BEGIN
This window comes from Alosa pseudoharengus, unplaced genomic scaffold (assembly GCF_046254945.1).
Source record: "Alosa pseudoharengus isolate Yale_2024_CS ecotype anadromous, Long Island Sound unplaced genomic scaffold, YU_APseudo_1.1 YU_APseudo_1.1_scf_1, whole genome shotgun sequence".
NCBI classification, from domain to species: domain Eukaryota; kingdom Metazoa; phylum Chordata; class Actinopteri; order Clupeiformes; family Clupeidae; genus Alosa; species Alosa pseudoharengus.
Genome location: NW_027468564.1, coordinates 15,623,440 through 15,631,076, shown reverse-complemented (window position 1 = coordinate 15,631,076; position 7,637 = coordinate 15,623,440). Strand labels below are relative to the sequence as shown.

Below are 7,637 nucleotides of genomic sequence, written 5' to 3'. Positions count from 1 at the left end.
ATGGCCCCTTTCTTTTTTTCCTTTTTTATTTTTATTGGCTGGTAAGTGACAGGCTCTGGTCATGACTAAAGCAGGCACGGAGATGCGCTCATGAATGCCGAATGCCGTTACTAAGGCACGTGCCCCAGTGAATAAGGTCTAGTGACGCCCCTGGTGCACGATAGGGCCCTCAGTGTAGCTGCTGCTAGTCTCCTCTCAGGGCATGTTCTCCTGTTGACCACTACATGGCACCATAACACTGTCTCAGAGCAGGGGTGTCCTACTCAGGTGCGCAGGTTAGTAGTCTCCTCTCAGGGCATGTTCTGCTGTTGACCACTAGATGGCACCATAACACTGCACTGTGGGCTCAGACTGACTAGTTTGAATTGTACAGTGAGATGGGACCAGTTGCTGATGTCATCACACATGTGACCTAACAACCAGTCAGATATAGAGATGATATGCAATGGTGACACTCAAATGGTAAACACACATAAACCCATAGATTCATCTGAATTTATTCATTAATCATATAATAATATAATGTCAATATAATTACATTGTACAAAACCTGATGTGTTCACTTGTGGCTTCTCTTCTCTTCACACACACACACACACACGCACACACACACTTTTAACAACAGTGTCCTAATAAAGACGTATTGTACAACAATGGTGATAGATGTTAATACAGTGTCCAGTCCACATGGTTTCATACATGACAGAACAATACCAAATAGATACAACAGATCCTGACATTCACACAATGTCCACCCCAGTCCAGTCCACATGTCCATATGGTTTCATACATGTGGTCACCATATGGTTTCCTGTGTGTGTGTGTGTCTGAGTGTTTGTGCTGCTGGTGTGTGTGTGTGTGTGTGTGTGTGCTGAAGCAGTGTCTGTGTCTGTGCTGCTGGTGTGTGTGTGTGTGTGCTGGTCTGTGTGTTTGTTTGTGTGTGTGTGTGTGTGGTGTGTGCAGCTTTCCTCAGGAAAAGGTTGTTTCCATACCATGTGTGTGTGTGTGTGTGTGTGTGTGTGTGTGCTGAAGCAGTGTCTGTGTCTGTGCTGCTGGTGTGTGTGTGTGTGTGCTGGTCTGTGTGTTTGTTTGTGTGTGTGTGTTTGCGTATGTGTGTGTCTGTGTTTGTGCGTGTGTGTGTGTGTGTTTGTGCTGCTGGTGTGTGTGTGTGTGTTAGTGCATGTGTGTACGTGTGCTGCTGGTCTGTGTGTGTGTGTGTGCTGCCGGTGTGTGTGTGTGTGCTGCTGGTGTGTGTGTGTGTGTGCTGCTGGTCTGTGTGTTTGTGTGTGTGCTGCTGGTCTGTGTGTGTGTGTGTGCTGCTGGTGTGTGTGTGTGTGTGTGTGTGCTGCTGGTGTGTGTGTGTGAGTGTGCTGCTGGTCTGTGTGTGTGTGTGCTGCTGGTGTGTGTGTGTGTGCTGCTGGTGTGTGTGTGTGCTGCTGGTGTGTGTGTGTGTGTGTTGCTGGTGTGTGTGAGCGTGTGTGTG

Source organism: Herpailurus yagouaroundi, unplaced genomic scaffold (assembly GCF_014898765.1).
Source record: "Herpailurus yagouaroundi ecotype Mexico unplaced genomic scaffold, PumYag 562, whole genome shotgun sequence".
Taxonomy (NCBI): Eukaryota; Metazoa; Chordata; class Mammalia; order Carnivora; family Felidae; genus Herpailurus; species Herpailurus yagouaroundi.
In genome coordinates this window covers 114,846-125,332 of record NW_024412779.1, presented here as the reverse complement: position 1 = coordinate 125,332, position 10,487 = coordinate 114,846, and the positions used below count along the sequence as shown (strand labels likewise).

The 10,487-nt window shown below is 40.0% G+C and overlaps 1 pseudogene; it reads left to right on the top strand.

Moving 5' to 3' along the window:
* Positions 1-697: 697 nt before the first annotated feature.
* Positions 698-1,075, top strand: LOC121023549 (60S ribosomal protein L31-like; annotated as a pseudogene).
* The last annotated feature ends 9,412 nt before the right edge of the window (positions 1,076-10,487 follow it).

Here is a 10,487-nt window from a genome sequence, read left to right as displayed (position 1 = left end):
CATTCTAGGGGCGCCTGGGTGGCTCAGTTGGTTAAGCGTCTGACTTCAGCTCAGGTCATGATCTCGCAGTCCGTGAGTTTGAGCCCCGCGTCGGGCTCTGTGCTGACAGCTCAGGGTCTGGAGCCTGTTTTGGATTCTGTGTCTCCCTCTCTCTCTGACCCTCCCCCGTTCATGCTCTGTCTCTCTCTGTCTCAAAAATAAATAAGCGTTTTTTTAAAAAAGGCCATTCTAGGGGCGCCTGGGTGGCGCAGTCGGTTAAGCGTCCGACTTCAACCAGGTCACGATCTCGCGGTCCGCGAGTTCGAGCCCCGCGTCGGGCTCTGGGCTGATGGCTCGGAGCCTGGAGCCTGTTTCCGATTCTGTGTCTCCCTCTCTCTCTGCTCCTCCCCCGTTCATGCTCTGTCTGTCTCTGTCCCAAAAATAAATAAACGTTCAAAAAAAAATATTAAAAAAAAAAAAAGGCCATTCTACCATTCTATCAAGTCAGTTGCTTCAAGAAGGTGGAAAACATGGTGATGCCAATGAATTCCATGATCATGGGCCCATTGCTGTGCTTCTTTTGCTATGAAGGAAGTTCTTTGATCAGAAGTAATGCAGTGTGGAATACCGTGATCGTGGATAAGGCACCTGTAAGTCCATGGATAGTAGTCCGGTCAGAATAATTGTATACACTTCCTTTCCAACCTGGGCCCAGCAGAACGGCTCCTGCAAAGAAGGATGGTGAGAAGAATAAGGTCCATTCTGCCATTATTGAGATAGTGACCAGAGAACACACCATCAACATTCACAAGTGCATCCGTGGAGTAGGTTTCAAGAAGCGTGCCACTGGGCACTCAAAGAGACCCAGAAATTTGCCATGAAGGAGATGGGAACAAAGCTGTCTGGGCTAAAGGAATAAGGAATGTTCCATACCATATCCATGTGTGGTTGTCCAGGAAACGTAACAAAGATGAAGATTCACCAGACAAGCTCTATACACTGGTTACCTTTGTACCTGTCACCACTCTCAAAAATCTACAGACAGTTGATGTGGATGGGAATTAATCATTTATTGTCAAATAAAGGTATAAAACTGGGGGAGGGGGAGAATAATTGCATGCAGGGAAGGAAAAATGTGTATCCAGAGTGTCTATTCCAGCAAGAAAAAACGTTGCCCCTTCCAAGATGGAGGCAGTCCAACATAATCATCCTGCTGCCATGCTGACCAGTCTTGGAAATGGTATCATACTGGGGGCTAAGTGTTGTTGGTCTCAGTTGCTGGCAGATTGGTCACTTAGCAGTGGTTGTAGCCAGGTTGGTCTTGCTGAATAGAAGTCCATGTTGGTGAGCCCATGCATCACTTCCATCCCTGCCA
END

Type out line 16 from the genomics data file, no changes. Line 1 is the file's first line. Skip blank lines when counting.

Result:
Here is a 10,487-nt window from a genome sequence, read left to right as displayed (position 1 = left end):